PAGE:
Make every day count: I am not always a good practitioner of this motto. Some days seem to flit by without any importance. I know this because even to this day, I recall what happens each day and at the end of each week. My memory game really sheds light on the importance of each day for each week. Still, some weeks go by and I don't feel like I am doing much at all. I write, work with my students, analyze data, train, and read but those things seem trivial to the big picture. One event really put things into perspective for me. I qualified for the national championship triathlon - a race held every year and that year was hosted just outside of Chicago (Gary, IN - not far from Notre Dame where I went to college). My race went horribly wrong. I just didn't care any more about competing. The thought of my mom struggling with cancer made racing seem so trivial. I couldn't muster the drive to compete any longer. That race was the last one I ever did as a way to best others. From that moment forward, I realized I had to race against time - make every day count by not doing things that mattered to others but not to me.
My legacy: My greatest sense of accomplishment these days comes from my son (below) and my students (too many to count or fit into one picture). If you think I am adventurous, compare my son's exploits with mine. Before he turns 21, he will have been to more countries, watched more crazy events, and camped out more times than I ever did at his age. Hopefully he takes to adventure like his dad.
Patrick logged countless hours in the jogging stroller,
|Probably logged 2000 miles in heat, rain, wind, snow, and sleet|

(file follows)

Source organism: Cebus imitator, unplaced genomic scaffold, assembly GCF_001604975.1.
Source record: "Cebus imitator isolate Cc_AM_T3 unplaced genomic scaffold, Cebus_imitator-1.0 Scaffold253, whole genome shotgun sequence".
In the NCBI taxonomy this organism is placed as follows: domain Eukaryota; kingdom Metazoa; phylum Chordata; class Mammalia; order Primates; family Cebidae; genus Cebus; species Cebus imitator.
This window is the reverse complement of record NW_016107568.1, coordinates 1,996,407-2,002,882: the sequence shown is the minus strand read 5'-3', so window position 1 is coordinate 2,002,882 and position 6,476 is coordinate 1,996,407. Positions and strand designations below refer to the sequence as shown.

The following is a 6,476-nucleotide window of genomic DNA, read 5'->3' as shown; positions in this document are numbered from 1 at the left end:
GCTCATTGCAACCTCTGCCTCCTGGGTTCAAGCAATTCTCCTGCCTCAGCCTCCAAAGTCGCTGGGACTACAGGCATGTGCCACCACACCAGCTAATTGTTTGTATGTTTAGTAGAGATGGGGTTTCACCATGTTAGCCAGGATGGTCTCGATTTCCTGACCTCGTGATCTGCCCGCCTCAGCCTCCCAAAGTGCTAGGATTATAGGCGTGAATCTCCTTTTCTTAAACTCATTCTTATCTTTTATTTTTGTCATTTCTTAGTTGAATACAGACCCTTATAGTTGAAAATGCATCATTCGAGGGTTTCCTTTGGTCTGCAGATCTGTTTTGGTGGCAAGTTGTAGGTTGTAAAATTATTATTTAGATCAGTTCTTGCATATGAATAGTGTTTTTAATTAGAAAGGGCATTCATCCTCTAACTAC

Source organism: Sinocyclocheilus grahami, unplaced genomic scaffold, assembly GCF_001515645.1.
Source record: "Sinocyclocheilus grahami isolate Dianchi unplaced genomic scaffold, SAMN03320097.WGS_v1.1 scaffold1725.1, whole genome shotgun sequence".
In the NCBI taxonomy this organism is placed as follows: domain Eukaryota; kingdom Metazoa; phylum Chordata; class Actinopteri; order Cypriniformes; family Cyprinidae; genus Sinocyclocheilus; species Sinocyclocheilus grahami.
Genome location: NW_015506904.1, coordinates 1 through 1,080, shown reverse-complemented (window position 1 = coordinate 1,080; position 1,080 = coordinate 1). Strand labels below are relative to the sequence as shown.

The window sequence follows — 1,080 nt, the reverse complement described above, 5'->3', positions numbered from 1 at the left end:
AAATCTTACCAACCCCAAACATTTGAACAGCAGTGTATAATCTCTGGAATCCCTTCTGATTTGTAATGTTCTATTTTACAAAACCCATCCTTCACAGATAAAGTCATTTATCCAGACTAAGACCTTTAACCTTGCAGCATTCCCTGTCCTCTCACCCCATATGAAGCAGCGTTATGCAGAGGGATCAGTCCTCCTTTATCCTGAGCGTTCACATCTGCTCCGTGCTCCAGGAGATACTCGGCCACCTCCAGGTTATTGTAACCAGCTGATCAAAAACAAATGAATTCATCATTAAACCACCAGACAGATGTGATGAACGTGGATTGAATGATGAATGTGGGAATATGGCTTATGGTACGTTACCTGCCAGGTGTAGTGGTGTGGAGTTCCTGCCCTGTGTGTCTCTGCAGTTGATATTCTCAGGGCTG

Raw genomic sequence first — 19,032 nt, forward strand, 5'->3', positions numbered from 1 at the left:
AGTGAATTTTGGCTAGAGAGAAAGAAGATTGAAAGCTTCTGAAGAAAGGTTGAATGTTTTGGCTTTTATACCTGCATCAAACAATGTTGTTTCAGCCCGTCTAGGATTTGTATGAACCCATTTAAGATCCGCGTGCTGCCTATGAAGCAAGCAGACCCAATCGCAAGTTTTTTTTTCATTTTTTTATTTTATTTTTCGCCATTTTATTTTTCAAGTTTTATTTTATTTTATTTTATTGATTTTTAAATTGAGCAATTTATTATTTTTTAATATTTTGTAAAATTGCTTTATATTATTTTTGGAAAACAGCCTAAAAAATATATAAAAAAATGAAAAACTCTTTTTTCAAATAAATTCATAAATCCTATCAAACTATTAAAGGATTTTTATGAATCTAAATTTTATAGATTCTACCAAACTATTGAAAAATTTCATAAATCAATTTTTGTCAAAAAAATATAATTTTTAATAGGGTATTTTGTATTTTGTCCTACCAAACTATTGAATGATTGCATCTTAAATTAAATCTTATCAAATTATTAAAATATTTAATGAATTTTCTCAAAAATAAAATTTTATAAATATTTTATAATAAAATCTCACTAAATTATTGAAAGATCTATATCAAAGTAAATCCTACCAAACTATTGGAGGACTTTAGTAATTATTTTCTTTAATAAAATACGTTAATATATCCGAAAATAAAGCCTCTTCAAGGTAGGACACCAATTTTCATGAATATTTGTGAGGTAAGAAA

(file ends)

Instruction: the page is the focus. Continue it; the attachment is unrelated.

|Driving from Tucson to Portland, OR - every year, twice a year.|
|Coming back from the UK after my EC swim. First class...of course.|
|On the boat during my Catalina Channel swim - at the finish|
|Aboard SUVA before my EC swim|
|Patrick on Aconcagua among the penitentes|
|Cool dudes on Rainier in 2013|
|Not happy with me at the moment....because I asked him to help me clean up the back yard. Oh well.|
Every time they succeed, I feel successful. Each step they make along the road to improving, I feel productive. Their failures are opportunities for advancement and I tell them that repeatedly. They are collectively my legacy - something I learned from my graduate advisor (Lee Sechrest) and from my mom. Lee taught me that it is far more productive to model and reward scientific productivity than to merely practice it yourself. I subscribe to that model as I subscribe to all methods of leveraging my time and energy. My legacy comes from modeling how to deal with adversity. Only through working hard, trying new things, and extending myself beyond what I thought possible will my son and students realize their own potential. My pursuits provide a legacy that my mom would be proud to follow. She might find it a bit harrowing at times but she would realize that I need to do this to feel alive. I know it and hope she is following me now.
Every day I reflect on my memories, the opportunities that adventure offered me to optimally perform, and thank my good genes and dedicated preparation for more adventures in the future. The three events recounted in these posts keep me focused and keep my thirst alive.
An obvious follow-up question is..."isn't this just an adrenaline addiction?" or maybe you are asking yourself "will he ever find himself?" The answer to the latter is easy - I found myself a long time ago. My answer to the first question shall be detailed in my next post and it my surprise you. Stay tuned for rest of my story.